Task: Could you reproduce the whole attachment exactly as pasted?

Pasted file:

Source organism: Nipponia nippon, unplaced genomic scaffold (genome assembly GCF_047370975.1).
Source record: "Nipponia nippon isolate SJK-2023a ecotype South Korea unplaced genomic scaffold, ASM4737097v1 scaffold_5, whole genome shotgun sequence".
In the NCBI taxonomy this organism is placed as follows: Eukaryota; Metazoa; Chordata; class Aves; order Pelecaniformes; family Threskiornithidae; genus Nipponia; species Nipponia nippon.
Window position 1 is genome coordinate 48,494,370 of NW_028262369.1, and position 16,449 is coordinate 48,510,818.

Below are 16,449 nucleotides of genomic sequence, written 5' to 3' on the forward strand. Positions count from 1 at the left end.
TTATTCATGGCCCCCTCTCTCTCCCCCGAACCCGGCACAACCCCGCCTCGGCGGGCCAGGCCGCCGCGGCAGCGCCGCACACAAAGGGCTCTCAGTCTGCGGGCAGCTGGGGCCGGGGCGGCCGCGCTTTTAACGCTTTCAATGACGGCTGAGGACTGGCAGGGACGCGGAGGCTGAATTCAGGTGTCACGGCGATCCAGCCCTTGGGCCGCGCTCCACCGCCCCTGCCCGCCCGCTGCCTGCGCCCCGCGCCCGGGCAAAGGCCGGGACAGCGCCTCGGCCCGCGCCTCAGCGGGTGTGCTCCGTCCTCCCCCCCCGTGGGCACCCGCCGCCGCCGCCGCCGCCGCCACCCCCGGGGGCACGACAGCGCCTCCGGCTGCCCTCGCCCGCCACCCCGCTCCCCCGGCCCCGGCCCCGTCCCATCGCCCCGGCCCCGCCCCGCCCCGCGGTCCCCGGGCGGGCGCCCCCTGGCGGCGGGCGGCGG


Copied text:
Source organism: Nipponia nippon, unplaced genomic scaffold (genome assembly GCF_047370975.1).
Source record: "Nipponia nippon isolate SJK-2023a ecotype South Korea unplaced genomic scaffold, ASM4737097v1 scaffold_5, whole genome shotgun sequence".
In the NCBI taxonomy this organism is placed as follows: Eukaryota; Metazoa; Chordata; class Aves; order Pelecaniformes; family Threskiornithidae; genus Nipponia; species Nipponia nippon.
Window position 1 is genome coordinate 48,494,370 of NW_028262369.1, and position 16,449 is coordinate 48,510,818.

Below are 16,449 nucleotides of genomic sequence, written 5' to 3' on the forward strand. Positions count from 1 at the left end.
TTATTCATGGCCCCCTCTCTCTCCCCCGAACCCGGCACAACCCCGCCTCGGCGGGCCAGGCCGCCGCGGCAGCGCCGCACACAAAGGGCTCTCAGTCTGCGGGCAGCTGGGGCCGGGGCGGCCGCGCTTTTAACGCTTTCAATGACGGCTGAGGACTGGCAGGGACGCGGAGGCTGAATTCAGGTGTCACGGCGATCCAGCCCTTGGGCCGCGCTCCACCGCCCCTGCCCGCCCGCTGCCTGCGCCCCGCGCCCGGGCAAAGGCCGGGACAGCGCCTCGGCCCGCGCCTCAGCGGGTGTGCTCCGTCCTCCCCCCCCGTGGGCACCCGCCGCCGCCGCCGCCGCCGCCACCCCCGGGGGCACGACAGCGCCTCCGGCTGCCCTCGCCCGCCACCCCGCTCCCCCGGCCCCGGCCCCGTCCCATCGCCCCGGCCCCGCCCCGCCCCGCGGTCCCCGGGCGGGCGCCCCCTGGCGGCGGGCGGCGG